There are no small businesses in Canada. There are just businesses that haven’t grown to their full potential yet.
Of all the words you’ll see in our stories, the term “”IT”” is probably followed by “”enterprise.”” That’s been our mandate since we started covering the Canadian technology market
nearly 30 years ago. The trouble is, true Canadian enterprises — meaning corporations that might crack the Fortune 500 — are few and far between in this country. After you’ve gone through the major banks, some transportation companies and one financially-troubled airline, what you’re mostly left with is mid-sized firms which still encounter many of the problems faced by their larger counterparts. Then you have the sea of startups, mom-and-pop shops and companies that prize customer relationships over a slew of branch offices. Apart from looking at opportunities for resellers in this space, we’ve mostly avoided small business stories in our magazines. That’s about to change.
This week, the Transcontinental IT Business Group will be launching SMB Extra, an e-mail newsletter that will be published every two weeks. This is not merely a case of doing more of what we do today. We’re creating content for a new set of readers, and we’ll be crafting that content in a very specific way. Although we’ve always tried to highlight best practices and offer tips for IT managers, SMB Extra will be as service-oriented as possible, identifying both technologies and the business strategies to use them successfully.
Our readers in this case aren’t necessarily IT managers. They are most likely owner-operators who have a far more hands-on role in decisions that involve technology purchases. Their level of IT expertise, therefore, will be more limited than that of a CIO managing a highly complex infrastructure. We’ll tailor our stories appropriately, offering check lists and product information to make the most informed choices possible.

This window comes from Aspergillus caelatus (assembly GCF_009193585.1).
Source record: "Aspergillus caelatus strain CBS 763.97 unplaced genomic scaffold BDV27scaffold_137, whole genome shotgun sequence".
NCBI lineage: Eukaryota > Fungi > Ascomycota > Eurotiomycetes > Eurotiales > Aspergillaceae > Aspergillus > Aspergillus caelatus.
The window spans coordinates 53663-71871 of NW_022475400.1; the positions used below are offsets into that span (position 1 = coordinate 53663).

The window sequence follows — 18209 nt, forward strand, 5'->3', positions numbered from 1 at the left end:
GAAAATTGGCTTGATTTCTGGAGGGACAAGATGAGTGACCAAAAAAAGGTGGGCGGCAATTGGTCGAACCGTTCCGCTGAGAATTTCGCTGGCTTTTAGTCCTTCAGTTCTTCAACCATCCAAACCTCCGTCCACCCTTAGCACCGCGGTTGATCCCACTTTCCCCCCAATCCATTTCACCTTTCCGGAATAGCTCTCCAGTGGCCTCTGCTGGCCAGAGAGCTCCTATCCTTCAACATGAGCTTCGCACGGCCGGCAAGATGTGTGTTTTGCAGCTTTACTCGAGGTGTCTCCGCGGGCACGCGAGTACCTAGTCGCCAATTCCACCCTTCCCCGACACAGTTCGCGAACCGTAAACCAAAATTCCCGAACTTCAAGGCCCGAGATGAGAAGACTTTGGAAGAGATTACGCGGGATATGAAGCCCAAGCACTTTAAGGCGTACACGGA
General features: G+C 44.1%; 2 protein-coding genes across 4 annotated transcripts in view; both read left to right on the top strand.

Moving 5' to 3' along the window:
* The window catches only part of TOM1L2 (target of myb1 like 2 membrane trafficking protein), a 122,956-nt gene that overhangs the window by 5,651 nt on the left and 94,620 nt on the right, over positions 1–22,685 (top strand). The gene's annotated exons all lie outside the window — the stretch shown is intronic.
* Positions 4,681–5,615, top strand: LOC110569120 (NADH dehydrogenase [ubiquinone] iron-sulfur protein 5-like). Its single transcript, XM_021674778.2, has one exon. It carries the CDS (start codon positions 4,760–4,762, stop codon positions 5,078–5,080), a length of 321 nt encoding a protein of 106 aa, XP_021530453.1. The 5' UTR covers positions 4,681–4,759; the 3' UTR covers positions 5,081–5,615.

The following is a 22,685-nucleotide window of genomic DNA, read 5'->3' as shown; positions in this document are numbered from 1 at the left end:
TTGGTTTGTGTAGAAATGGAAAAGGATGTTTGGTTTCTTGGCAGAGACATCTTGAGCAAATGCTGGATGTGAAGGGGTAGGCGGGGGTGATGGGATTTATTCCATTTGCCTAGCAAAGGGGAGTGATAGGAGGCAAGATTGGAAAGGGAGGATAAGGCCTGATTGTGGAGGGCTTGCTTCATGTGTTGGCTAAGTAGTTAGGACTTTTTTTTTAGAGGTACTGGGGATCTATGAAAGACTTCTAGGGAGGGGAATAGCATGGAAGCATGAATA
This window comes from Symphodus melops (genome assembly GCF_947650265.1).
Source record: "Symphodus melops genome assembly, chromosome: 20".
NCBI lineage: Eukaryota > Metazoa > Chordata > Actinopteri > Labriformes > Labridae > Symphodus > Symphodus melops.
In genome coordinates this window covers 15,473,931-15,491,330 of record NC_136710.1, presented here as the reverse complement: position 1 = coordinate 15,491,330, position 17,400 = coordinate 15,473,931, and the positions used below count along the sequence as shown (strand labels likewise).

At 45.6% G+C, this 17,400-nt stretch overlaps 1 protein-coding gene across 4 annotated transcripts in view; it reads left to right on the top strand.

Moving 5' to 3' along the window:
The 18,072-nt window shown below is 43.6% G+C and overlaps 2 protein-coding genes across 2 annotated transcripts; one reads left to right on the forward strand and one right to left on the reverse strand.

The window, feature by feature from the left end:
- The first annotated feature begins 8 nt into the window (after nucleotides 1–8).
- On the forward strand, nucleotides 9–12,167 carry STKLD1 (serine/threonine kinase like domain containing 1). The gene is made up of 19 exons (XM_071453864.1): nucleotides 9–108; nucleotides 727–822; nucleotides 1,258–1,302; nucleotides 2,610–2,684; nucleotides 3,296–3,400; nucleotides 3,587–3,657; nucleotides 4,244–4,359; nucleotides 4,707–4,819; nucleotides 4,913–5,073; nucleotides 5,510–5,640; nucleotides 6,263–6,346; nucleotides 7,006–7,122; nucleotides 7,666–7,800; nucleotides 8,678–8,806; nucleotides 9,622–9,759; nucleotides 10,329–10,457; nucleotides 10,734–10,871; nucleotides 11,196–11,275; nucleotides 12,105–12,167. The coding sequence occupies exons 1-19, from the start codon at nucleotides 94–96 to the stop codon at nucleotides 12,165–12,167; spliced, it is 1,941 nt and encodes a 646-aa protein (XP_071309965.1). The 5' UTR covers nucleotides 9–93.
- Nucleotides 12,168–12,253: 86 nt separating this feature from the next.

This project was generated in part by a stampede among major product vendors to find new sources of revenue among smaller firms. SAP, IBM and many others have committed considerable resources to gaining market share in this segment, in part because they know it won’t be easy. Try bluffing your way through a sales presentation about a software product that will take months to deliver results. A small business owner won’t take that kind of risk without some major guarantees. Outsourcing contracts of five to seven years are common in the enterprise, but small businesses aren’t as interested in being locked in. Vendors are also finding it difficult to assess what level of functionality small businesses need, and what kind of pricing models will work. Like the early days of the Internet, no one has quite figured it out yet.
The first stage of any major shift in focus, of course, is to generate demand, which is why small business owners can expect an onslaught of marketing that will try to convince them they need the IT equivalent of much larger firms. In many cases, they won’t, because the business can remain operationally efficient (though perhaps not maximally productive) using less automated methods. In other cases, though, some investment will be important, particularly as small businesses deal with much larger suppliers and business partners that expect them to be proficient in using Web services or other technologies to handle everyday transactions. SMB Extra will try to help them understand the investments worth making, and how to get the most from their money.
Small business owners sometimes aren’t taken as seriously as executives with larger firms, but in their fiscal caution and their insistence on results they often have the kind of values as an IT buyer that CIOs lacked for many years. That’s the thing about running a small business: to some extent, every deal is a big deal.